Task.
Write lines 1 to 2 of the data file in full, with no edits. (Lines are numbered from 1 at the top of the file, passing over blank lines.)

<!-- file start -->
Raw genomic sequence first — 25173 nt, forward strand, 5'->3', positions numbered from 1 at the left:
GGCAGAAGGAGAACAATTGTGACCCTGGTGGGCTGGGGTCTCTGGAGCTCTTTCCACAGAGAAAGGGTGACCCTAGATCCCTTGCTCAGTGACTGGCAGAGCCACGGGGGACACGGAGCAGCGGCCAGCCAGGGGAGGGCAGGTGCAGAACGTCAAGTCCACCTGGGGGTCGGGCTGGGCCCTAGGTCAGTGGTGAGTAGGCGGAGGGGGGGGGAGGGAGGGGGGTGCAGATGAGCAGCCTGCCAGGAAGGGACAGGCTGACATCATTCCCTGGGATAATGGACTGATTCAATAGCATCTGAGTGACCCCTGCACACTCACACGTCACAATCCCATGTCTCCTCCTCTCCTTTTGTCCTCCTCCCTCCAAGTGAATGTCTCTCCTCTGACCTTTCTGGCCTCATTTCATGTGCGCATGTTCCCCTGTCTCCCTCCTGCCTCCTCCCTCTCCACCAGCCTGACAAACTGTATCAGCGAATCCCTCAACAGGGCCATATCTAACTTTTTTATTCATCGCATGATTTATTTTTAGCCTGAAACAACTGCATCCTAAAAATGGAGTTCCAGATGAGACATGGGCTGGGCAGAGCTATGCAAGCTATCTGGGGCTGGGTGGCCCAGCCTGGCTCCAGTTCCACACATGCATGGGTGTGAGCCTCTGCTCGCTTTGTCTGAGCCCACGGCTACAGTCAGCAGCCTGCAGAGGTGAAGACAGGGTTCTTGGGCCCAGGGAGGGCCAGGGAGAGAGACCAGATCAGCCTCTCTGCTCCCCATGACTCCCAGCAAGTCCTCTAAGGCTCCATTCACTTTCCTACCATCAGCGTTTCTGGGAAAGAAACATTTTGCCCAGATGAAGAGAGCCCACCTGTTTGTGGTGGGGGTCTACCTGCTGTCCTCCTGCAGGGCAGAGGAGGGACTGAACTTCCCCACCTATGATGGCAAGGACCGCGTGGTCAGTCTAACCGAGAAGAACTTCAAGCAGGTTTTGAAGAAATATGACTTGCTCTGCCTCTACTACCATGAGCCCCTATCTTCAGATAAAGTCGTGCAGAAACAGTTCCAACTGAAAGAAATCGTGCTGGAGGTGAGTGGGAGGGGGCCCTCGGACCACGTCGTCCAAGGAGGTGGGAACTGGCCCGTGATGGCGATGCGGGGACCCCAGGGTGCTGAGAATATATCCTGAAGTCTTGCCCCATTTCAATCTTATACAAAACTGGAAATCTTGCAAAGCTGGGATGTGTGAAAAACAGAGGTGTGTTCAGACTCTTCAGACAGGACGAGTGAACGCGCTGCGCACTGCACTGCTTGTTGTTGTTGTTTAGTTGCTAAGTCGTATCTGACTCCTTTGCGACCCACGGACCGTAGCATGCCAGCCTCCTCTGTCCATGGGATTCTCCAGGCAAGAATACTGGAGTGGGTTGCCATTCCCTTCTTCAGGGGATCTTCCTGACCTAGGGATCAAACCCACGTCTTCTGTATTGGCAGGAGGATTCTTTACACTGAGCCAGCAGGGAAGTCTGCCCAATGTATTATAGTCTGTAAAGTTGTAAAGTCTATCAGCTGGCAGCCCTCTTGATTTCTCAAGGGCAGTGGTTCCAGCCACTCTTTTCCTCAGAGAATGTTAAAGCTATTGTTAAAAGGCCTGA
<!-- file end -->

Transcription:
Raw genomic sequence first — 25173 nt, forward strand, 5'->3', positions numbered from 1 at the left:
GGCAGAAGGAGAACAATTGTGACCCTGGTGGGCTGGGGTCTCTGGAGCTCTTTCCACAGAGAAAGGGTGACCCTAGATCCCTTGCTCAGTGACTGGCAGAGCCACGGGGGACACGGAGCAGCGGCCAGCCAGGGGAGGGCAGGTGCAGAACGTCAAGTCCACCTGGGGGTCGGGCTGGGCCCTAGGTCAGTGGTGAGTAGGCGGAGGGGGGGGGAGGGAGGGGGGTGCAGATGAGCAGCCTGCCAGGAAGGGACAGGCTGACATCATTCCCTGGGATAATGGACTGATTCAATAGCATCTGAGTGACCCCTGCACACTCACACGTCACAATCCCATGTCTCCTCCTCTCCTTTTGTCCTCCTCCCTCCAAGTGAATGTCTCTCCTCTGACCTTTCTGGCCTCATTTCATGTGCGCATGTTCCCCTGTCTCCCTCCTGCCTCCTCCCTCTCCACCAGCCTGACAAACTGTATCAGCGAATCCCTCAACAGGGCCATATCTAACTTTTTTATTCATCGCATGATTTATTTTTAGCCTGAAACAACTGCATCCTAAAAATGGAGTTCCAGATGAGACATGGGCTGGGCAGAGCTATGCAAGCTATCTGGGGCTGGGTGGCCCAGCCTGGCTCCAGTTCCACACATGCATGGGTGTGAGCCTCTGCTCGCTTTGTCTGAGCCCACGGCTACAGTCAGCAGCCTGCAGAGGTGAAGACAGGGTTCTTGGGCCCAGGGAGGGCCAGGGAGAGAGACCAGATCAGCCTCTCTGCTCCCCATGACTCCCAGCAAGTCCTCTAAGGCTCCATTCACTTTCCTACCATCAGCGTTTCTGGGAAAGAAACATTTTGCCCAGATGAAGAGAGCCCACCTGTTTGTGGTGGGGGTCTACCTGCTGTCCTCCTGCAGGGCAGAGGAGGGACTGAACTTCCCCACCTATGATGGCAAGGACCGCGTGGTCAGTCTAACCGAGAAGAACTTCAAGCAGGTTTTGAAGAAATATGACTTGCTCTGCCTCTACTACCATGAGCCCCTATCTTCAGATAAAGTCGTGCAGAAACAGTTCCAACTGAAAGAAATCGTGCTGGAGGTGAGTGGGAGGGGGCCCTCGGACCACGTCGTCCAAGGAGGTGGGAACTGGCCCGTGATGGCGATGCGGGGACCCCAGGGTGCTGAGAATATATCCTGAAGTCTTGCCCCATTTCAATCTTATACAAAACTGGAAATCTTGCAAAGCTGGGATGTGTGAAAAACAGAGGTGTGTTCAGACTCTTCAGACAGGACGAGTGAACGCGCTGCGCACTGCACTGCTTGTTGTTGTTGTTTAGTTGCTAAGTCGTATCTGACTCCTTTGCGACCCACGGACCGTAGCATGCCAGCCTCCTCTGTCCATGGGATTCTCCAGGCAAGAATACTGGAGTGGGTTGCCATTCCCTTCTTCAGGGGATCTTCCTGACCTAGGGATCAAACCCACGTCTTCTGTATTGGCAGGAGGATTCTTTACACTGAGCCAGCAGGGAAGTCTGCCCAATGTATTATAGTCTGTAAAGTTGTAAAGTCTATCAGCTGGCAGCCCTCTTGATTTCTCAAGGGCAGTGGTTCCAGCCACTCTTTTCCTCAGAGAATGTTAAAGCTATTGTTAAAAGGCCTGA